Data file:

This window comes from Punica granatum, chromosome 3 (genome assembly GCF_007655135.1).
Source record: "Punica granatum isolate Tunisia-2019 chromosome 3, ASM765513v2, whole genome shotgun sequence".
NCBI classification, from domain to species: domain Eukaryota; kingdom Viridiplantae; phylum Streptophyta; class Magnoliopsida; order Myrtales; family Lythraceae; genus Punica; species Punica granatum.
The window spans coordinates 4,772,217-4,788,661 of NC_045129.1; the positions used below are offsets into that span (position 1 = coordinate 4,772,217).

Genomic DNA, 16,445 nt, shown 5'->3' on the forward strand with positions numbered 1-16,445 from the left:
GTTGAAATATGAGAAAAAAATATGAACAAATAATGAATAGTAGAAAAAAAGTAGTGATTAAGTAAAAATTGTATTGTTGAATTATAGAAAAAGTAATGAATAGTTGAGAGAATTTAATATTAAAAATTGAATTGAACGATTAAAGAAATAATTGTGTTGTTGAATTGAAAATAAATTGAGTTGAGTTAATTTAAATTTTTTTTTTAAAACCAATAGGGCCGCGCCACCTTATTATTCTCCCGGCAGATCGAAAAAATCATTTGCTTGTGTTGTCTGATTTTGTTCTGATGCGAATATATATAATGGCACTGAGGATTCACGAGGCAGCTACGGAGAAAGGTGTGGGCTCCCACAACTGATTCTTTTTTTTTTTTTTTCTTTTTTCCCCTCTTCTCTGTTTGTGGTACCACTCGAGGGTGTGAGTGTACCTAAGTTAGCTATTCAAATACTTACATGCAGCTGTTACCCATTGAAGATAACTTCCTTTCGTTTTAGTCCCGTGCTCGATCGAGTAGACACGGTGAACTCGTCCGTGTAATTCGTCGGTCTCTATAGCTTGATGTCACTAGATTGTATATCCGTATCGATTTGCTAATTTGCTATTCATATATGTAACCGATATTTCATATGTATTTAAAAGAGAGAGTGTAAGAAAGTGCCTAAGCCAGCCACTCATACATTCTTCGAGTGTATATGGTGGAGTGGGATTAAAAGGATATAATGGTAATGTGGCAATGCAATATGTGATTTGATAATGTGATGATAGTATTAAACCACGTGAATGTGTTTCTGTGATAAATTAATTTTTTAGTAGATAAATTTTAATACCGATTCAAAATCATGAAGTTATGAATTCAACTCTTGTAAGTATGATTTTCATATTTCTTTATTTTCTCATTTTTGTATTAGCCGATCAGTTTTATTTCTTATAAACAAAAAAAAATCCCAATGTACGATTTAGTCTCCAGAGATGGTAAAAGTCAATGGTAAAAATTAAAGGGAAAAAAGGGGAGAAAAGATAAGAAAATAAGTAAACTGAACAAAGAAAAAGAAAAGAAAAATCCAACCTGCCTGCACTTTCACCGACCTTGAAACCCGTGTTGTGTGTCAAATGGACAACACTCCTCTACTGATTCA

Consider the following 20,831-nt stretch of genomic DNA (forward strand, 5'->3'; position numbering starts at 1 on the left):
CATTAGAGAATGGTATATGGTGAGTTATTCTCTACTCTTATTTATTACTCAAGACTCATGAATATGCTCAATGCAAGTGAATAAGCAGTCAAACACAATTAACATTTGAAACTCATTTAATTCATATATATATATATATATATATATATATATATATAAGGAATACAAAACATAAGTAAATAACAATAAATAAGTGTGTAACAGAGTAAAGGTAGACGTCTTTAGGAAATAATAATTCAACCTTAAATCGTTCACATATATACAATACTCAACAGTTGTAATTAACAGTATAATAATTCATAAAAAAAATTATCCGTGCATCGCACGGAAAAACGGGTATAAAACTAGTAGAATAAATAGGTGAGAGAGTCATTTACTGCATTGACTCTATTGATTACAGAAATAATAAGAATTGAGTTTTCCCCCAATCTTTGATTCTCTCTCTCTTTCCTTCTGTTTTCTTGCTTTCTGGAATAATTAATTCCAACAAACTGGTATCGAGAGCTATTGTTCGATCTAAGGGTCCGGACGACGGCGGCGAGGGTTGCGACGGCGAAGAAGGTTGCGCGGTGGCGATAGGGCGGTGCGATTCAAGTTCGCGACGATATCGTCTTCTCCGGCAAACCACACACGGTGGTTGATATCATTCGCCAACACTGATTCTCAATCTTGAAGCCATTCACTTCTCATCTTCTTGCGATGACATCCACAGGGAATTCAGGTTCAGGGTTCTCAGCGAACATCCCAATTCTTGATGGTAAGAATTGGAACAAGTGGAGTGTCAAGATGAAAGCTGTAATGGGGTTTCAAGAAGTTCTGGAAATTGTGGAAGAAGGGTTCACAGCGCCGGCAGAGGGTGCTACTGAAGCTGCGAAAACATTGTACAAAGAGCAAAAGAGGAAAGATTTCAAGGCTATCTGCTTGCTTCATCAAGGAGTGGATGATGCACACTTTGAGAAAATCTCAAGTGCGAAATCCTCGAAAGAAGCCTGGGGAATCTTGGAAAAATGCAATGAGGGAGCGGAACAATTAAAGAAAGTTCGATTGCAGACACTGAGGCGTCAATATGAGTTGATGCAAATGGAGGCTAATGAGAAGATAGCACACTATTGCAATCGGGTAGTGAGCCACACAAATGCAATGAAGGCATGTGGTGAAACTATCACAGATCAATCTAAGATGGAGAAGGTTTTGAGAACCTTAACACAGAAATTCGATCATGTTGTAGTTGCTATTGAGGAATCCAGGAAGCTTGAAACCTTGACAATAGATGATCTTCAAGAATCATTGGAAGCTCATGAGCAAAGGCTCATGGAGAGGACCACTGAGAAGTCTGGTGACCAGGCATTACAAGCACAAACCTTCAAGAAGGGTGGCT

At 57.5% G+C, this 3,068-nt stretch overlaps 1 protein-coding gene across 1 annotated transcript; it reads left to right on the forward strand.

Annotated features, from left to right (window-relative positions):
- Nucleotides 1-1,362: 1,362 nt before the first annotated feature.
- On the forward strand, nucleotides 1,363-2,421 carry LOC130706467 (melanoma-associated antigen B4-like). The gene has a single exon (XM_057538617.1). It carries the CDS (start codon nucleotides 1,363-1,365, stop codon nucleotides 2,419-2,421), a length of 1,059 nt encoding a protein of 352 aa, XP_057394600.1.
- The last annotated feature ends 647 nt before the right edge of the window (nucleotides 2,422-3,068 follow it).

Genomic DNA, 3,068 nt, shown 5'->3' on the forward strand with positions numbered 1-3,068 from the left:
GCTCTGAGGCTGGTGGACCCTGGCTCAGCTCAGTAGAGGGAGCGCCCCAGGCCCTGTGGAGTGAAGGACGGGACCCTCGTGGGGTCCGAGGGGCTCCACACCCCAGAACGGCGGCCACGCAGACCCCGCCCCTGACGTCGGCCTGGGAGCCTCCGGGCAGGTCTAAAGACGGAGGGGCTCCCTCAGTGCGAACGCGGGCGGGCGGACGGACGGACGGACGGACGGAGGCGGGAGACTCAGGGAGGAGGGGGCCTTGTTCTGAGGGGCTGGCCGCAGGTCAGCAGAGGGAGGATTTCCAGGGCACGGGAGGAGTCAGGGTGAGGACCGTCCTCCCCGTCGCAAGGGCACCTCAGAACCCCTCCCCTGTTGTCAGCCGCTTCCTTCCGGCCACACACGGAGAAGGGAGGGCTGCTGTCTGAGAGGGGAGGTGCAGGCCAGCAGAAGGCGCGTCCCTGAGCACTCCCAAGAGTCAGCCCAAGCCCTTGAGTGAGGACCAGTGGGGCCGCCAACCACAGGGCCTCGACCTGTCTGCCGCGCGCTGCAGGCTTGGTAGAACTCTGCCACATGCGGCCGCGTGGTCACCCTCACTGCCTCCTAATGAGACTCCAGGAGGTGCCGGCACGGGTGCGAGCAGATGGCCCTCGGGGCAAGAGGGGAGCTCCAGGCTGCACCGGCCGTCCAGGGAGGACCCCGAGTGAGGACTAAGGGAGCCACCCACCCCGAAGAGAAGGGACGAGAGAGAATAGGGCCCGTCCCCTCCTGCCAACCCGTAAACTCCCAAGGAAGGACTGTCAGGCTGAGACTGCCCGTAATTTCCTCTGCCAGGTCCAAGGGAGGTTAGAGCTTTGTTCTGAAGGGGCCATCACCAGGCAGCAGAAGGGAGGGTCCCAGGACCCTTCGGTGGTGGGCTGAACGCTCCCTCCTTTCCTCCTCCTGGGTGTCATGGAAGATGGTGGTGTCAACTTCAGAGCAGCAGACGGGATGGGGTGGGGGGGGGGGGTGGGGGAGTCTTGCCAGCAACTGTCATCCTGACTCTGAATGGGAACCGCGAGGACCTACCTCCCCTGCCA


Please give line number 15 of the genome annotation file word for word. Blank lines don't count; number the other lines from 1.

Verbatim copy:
GCTCTGAGGCTGGTGGACCCTGGCTCAGCTCAGTAGAGGGAGCGCCCCAGGCCCTGTGGAGTGAAGGACGGGACCCTCGTGGGGTCCGAGGGGCTCCACACCCCAGAACGGCGGCCACGCAGACCCCGCCCCTGACGTCGGCCTGGGAGCCTCCGGGCAGGTCTAAAGACGGAGGGGCTCCCTCAGTGCGAACGCGGGCGGGCGGACGGACGGACGGACGGACGGAGGCGGGAGACTCAGGGAGGAGGGGGCCTTGTTCTGAGGGGCTGGCCGCAGGTCAGCAGAGGGAGGATTTCCAGGGCACGGGAGGAGTCAGGGTGAGGACCGTCCTCCCCGTCGCAAGGGCACCTCAGAACCCCTCCCCTGTTGTCAGCCGCTTCCTTCCGGCCACACACGGAGAAGGGAGGGCTGCTGTCTGAGAGGGGAGGTGCAGGCCAGCAGAAGGCGCGTCCCTGAGCACTCCCAAGAGTCAGCCCAAGCCCTTGAGTGAGGACCAGTGGGGCCGCCAACCACAGGGCCTCGACCTGTCTGCCGCGCGCTGCAGGCTTGGTAGAACTCTGCCACATGCGGCCGCGTGGTCACCCTCACTGCCTCCTAATGAGACTCCAGGAGGTGCCGGCACGGGTGCGAGCAGATGGCCCTCGGGGCAAGAGGGGAGCTCCAGGCTGCACCGGCCGTCCAGGGAGGACCCCGAGTGAGGACTAAGGGAGCCACCCACCCCGAAGAGAAGGGACGAGAGAGAATAGGGCCCGTCCCCTCCTGCCAACCCGTAAACTCCCAAGGAAGGACTGTCAGGCTGAGACTGCCCGTAATTTCCTCTGCCAGGTCCAAGGGAGGTTAGAGCTTTGTTCTGAAGGGGCCATCACCAGGCAGCAGAAGGGAGGGTCCCAGGACCCTTCGGTGGTGGGCTGAACGCTCCCTCCTTTCCTCCTCCTGGGTGTCATGGAAGATGGTGGTGTCAACTTCAGAGCAGCAGACGGGATGGGGTGGGGGGGGGGGGTGGGGGAGTCTTGCCAGCAACTGTCATCCTGACTCTGAATGGGAACCGCGAGGACCTACCTCCCCTGCCA